activation, resulting in their increased O −
release (McVeigh et al. 2002). Ad-
dition of NADH increased, whereas DPI abolished O −
rotenone and indomethacine had no effect on platelet NADH oxidoreductase activ-ity (McVeigh et al. 2002). These results indicate that a platelet oxidase similar to
the vascular NAD(P)H oxidase may be an additional source of O −
Thus NAD(P)H oxidases contained in the vessel wall and in platelets seem to
be important contributors to elevated ROS production that accompanies nitrate
tolerance. The product of these enzymes, O −
2 as well as ONOO−
, uncouple eNOS
4B, which in turn leads to increased O2
interaction of these enzymes is involved in development of nitrate tolerance.
Summary and therapeutic implication
Increased ROS production complicates clinical conditions associated with I/R andalso the continuous nitrate administration used for the treatment of recurrent is-chemic heart attacks. The first sign of vessel impairment under these circumstancesis endothelial dysfunction. ROS are known to play an important role in its devel-opment.
Several enzymes in the vessel wall are involved in O −
these conditions. Even small increases in the release of ROS, such as O −
, may have an impact on endothelial physiology as they can uncoupleeNOS (Landmesser and Harrison 2001).
Antioxidant vitamins or folates, due to their low toxicity and minimal side
effects, may be useful tools in preventing I/R injury and nitrate tolerance, sincethey reverse endothelial dysfunction (Verhaar et al. 2002; Erbs et al. 2003). SODhas also a beneficial effect in vascular pathologies accompanied by increased ROSproduction. However, other studies reported an inconsistent outcome of antioxidantsupplementation and the native SOD has been found unsuitable for clinical use.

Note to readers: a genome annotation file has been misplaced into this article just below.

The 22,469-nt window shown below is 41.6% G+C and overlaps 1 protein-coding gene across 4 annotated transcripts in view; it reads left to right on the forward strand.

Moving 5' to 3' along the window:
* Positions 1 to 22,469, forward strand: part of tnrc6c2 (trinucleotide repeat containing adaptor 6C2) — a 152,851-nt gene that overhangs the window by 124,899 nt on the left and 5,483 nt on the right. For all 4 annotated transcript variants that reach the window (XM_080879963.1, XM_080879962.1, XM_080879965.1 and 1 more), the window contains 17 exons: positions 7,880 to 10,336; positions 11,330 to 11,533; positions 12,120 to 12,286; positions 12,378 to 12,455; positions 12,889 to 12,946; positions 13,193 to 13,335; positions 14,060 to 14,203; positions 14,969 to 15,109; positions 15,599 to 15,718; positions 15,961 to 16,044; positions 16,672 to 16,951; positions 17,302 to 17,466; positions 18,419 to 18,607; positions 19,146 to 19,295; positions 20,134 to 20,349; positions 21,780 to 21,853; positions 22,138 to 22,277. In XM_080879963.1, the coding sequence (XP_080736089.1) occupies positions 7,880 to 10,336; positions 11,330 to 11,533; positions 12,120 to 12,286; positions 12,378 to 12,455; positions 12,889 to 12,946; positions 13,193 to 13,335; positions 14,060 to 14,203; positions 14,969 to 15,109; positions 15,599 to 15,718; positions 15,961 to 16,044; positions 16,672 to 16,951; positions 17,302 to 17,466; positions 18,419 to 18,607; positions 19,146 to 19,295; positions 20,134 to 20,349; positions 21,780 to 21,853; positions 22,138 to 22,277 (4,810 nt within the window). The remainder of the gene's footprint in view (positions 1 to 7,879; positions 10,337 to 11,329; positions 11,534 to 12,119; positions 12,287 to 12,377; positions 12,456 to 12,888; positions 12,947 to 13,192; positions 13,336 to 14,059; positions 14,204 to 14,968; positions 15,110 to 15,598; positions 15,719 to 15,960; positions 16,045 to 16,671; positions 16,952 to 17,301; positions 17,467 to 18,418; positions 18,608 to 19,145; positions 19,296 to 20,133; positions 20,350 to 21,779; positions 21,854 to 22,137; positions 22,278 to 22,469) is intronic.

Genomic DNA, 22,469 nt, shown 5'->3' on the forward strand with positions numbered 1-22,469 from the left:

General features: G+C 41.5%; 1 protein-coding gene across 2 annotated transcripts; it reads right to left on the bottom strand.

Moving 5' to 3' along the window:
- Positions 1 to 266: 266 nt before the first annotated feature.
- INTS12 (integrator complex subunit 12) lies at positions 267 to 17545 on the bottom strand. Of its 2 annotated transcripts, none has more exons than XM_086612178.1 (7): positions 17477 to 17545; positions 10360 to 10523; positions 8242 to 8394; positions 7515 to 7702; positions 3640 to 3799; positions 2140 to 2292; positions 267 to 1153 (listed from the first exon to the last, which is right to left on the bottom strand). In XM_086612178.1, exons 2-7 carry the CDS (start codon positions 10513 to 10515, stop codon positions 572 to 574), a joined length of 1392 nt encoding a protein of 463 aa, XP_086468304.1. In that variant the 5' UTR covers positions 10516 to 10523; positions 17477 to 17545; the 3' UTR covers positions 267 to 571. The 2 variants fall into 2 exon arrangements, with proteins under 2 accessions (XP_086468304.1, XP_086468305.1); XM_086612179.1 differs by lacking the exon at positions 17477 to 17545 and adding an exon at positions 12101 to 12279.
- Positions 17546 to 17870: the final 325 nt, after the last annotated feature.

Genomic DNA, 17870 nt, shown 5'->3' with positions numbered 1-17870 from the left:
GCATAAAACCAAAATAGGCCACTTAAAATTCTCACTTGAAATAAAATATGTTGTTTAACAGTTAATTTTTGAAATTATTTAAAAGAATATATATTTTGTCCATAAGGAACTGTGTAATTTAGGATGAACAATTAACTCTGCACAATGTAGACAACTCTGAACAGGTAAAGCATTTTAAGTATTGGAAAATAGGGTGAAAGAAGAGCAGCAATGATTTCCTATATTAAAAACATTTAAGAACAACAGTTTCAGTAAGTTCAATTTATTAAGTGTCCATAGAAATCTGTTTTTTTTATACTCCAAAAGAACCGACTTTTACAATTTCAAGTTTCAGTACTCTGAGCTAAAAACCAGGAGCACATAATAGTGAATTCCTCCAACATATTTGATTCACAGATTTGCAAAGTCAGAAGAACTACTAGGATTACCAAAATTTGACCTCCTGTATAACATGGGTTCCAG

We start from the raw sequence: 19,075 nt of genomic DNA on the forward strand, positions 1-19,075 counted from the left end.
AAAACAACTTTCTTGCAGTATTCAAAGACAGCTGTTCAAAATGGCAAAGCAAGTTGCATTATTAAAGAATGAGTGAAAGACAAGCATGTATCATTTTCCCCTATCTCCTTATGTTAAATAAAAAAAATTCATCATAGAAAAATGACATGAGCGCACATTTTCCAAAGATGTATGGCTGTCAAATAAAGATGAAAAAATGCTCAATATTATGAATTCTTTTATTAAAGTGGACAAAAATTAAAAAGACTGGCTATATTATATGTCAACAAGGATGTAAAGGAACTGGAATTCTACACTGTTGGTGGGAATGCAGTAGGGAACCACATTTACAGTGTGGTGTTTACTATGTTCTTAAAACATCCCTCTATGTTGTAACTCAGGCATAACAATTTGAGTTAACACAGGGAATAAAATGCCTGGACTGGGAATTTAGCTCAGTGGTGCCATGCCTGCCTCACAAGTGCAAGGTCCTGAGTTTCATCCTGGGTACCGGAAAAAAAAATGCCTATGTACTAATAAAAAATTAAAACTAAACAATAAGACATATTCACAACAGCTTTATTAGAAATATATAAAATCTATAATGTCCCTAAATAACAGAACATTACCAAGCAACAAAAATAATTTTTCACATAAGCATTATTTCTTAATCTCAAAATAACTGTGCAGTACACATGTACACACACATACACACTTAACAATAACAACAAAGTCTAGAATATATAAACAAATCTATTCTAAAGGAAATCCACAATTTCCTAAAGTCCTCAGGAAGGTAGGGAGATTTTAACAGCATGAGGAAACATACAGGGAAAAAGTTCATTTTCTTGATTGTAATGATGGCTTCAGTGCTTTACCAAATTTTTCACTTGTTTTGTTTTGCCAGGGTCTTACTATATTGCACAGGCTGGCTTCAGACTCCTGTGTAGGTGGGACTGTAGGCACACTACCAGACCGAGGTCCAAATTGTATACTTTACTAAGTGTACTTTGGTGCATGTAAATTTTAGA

Recent data suggest that the production and metabolism of ROS is compart-
mentalized within the cell (Lassegue and Clempus 2003). One of the reasons whyexogenous antioxidants are not consistently effective in restoring endothelial func-tion in I/R or nitrate tolerance could be their low ability to penetrate cellularmembranes. Newly synthetized SOD mimetics are proposed to overcome this limi-tation, since they are small molecules and cross membranes easily (Salvemini andCuzzocrea 2003).
However, it is important to note that ROS have a dual function in the vascula-
ture. This may be another reason that systemic delivery of antioxidant enzymes isnot always optimal. Although ROS are often considered toxic, they also have phys-iological roles in the endothelium. H2O2 for example is a potential candidate forEDHF in human mesenteric (Matoba et al. 2002) and coronary circulation (Yada
et al. 2003). Besides the role of O −
and H2O2 on vascular relaxation, ROS also
have signaling functions (Griendling et al. 2000a), they can for example stimulateendothelial cell migration and angiogenesis (Ushio-Fukai et al. 2002). Thus, ROScan act as messengers during coronary collateral development in the ischemic my-ocardium, as shown with frequently repeated brief occlusions and reperfusion ofthe artery (Gu et al. 2003).
Targeted delivery of antioxidant drugs is an interesting approach to face the
harmful effects of ROS. With cell specific antibodies (immunotargeting) antioxi-dant enzymes can be delivered to the sites of increased ROS production. Since theendothelium is an important source of ROS during ischemia and also in nitrate tol-erant vessels, endothelial cell targeting can be used to prevent vascular dysfunction(Kozower et al. 2003). Another way of specific targeting is to direct pharmacologi-cal agents to specific enzymes (for example to inhibit oxidases responsible for ROSoverproduction). Recognizing the exact enzymatic sources is therefore importantfor designing specific therapies.
Acknowledgements. I am grateful to Dr. Bernard Lass
egue for his comments and helpful
suggestions upon reading the manuscript. This work was supported by grants: APVT 20-02802 and VEGA 2/2052/22.
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Final version accepted: April 5, 2004
Somerset Clinical Commissioning Group Clinical Leadership to Improve Health January 2016 - Newsletter Issue 47 In This Issue Editorial – Changing Behaviour Having experienced the traditional excesses of Christmas and New Year, many people turn to New Year resolutions to change their behaviours. Often this is driven by a variety of motives varying from a desire for self